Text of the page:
The Small Business Programs, also known as America’s Seed Fund, are comprised of the Small Business Innovation Research (SBIR) and Small Business Technology Transfer (STTR) programs (You can find more info on the NIH SEED site). The goals of the programs are to:
- Stimulate technological innovation
- Meet federal research and development needs
- Increase private sector commercialization of innovations developed through federal R&D funding
- Foster and encourage participation in innovation and entrepreneurship by socially and economically disadvantaged (SDB) persons and women-owned small businesses (WOSB).
For us, this means being able to seed companies when a project is too risky for private investors. We look for companies that will develop a product or service that will help address substance use disorder by having a clear value proposition and commercial opportunity. More importantly, we are looking for companies that will not only translate an idea into a product but bring it to the end-user and scale for a large impact.
SBIR vs. STTR
There are a few critical differences between the SBIR and STTR regarding whether partnerships with a non-profit research institution are allowed (SBIR) or required (STTR). The grant is always awarded to the small business.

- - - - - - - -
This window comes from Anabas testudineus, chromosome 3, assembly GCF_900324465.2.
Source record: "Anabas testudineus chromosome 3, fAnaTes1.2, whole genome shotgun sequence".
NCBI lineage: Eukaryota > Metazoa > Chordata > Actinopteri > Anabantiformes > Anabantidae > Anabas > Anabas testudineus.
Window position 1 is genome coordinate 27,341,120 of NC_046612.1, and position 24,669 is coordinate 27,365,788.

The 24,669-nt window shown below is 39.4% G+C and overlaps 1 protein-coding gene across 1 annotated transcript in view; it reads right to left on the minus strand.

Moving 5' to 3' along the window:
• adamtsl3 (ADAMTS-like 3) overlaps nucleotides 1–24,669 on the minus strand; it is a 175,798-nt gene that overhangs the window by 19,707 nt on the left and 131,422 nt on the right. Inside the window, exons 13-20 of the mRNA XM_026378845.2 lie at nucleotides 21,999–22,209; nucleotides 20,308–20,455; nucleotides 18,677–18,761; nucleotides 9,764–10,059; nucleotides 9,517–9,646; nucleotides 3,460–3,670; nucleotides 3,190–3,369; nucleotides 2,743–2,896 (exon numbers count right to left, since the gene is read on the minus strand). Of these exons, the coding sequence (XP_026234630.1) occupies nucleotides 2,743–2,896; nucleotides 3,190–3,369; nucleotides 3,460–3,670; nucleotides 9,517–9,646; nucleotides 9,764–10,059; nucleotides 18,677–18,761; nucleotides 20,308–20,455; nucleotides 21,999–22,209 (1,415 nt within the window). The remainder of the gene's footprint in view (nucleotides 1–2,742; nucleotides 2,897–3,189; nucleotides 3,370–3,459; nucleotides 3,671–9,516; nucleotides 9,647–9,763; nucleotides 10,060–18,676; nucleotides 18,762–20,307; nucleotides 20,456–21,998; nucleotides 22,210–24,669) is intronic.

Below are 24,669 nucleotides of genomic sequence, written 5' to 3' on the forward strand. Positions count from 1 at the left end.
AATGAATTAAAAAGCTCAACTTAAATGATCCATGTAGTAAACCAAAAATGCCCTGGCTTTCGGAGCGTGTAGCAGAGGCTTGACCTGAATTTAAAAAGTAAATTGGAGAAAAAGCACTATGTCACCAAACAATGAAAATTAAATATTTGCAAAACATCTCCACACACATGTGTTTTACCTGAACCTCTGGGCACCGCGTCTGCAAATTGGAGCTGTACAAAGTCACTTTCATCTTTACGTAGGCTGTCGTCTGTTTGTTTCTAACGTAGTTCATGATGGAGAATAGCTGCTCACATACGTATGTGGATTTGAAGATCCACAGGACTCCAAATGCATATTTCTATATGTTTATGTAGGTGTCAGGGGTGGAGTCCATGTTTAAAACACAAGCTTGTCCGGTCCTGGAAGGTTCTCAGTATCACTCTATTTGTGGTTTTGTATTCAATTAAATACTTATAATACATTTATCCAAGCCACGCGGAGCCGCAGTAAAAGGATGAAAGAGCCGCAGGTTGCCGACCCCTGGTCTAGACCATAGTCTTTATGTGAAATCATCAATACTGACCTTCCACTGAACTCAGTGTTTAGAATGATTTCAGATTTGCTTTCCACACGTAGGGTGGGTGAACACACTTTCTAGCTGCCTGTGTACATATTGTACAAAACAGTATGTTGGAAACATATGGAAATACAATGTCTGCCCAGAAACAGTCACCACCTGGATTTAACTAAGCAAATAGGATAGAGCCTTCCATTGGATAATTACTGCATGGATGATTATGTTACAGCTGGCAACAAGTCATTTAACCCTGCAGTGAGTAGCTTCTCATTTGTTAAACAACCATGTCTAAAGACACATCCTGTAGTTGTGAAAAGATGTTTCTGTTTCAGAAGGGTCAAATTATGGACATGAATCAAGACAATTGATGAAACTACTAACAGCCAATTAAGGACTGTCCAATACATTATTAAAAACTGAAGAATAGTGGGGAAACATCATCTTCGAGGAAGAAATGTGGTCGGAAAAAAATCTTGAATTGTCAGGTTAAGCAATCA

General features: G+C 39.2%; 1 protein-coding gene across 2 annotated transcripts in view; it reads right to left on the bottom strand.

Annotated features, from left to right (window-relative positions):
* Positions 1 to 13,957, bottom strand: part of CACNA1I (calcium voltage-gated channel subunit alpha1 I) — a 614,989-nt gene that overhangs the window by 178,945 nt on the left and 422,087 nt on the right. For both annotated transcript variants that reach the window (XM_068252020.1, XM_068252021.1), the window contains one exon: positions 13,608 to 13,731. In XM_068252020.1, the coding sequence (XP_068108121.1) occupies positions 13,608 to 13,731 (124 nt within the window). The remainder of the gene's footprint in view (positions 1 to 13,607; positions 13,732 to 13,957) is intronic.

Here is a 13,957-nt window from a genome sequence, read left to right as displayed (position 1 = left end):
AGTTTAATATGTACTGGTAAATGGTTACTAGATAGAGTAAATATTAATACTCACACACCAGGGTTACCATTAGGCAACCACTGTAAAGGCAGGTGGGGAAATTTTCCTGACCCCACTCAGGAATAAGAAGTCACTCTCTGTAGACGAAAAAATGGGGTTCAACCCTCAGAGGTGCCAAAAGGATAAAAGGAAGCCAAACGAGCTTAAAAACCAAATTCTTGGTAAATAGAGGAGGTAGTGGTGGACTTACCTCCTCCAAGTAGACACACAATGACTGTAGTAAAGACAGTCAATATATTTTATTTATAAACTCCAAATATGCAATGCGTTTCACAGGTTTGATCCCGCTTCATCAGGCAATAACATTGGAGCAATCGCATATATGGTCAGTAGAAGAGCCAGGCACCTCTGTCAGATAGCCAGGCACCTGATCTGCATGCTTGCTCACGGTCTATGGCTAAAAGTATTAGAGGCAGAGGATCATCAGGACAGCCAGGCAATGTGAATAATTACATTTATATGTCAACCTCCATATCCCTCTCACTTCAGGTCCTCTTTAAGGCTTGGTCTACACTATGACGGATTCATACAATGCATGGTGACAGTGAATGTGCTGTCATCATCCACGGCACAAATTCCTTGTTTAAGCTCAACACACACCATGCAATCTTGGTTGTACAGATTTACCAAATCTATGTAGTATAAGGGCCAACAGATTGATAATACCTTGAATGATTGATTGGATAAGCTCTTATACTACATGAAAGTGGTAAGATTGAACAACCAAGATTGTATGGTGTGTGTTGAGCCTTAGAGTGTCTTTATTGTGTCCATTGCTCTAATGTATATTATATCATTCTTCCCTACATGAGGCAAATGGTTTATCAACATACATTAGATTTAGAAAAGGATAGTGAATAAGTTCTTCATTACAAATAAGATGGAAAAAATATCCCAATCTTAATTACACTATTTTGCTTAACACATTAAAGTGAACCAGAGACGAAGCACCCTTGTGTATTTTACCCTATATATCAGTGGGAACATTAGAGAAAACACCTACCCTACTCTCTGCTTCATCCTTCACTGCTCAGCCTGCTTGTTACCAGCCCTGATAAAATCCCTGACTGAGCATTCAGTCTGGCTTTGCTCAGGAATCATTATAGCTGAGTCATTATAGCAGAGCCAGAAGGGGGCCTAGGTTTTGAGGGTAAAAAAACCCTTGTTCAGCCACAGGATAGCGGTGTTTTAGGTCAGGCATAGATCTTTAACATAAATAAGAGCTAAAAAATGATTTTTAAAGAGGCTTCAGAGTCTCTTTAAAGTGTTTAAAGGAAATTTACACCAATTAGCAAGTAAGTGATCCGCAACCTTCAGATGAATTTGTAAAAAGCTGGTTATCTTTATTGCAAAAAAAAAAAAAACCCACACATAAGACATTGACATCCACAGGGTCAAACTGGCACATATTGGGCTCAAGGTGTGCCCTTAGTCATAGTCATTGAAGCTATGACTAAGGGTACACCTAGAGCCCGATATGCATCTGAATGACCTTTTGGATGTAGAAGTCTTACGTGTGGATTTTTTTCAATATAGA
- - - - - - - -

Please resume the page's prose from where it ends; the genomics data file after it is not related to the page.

|Small Business Innovation Research (SBIR)||Small Business Technology Transfer (STTR)|
|Percent of R&D budget||3.2%||0.45%|
|Partnerships||Research partnerships are allowed||Partnership with a non-profit research institution is required (e.g., university)|
|Work Requirement||Small businesses may outsource:
||Minimum work requirements:
The remaining work may be done by either or outsourced
|Principal Investigator (PI)||Primary employment (> 50%) must be with the small business||PI must be employed by either the partnering research institution or small business|
Small Business Program Phases at NIDA
Below is an overview of application types within NIDA’s Small Business Programs that fund research and provide commercialization support. Which path you choose depends on the amount of preliminary research and technology development you have done in advance of applying to NIH. Reach out to program staff (Request a Technical Meeting) to discuss which path is right for your small business.
|Small Business Program Phases||Description|
|Phase I||A Phase I award helps you focus on the feasibility, technical merit, and commercial potential of your research project.|
|Phase II||A Phase II award lets you continue the research and development efforts initiated in Phase I. Once you’ve reached your Phase I milestones, you can apply for a Phase II award, even before the end of the Phase II award. You may submit your application for a Phase II award up to six receipt dates after your Phase I budget period expires.|
|Fast-Track||The fast-track process allows you to submit both Phase I and Phase II in one application for review. The Fast-Track mechanism can minimize the funding gap between phases but requires a fully developed Phase II application/plan at the time of submission.|
|Direct to Phase II (SBIR Only)||If your project has already demonstrated feasibility but you have not received a Phase I SBIR or STTR, you can apply for a Direct to Phase II award and bypass Phase I.|
Step 2: Request a Technical Meeting
Schedule a meeting with a Program Officer to discuss your product idea and get help in understanding the grant process.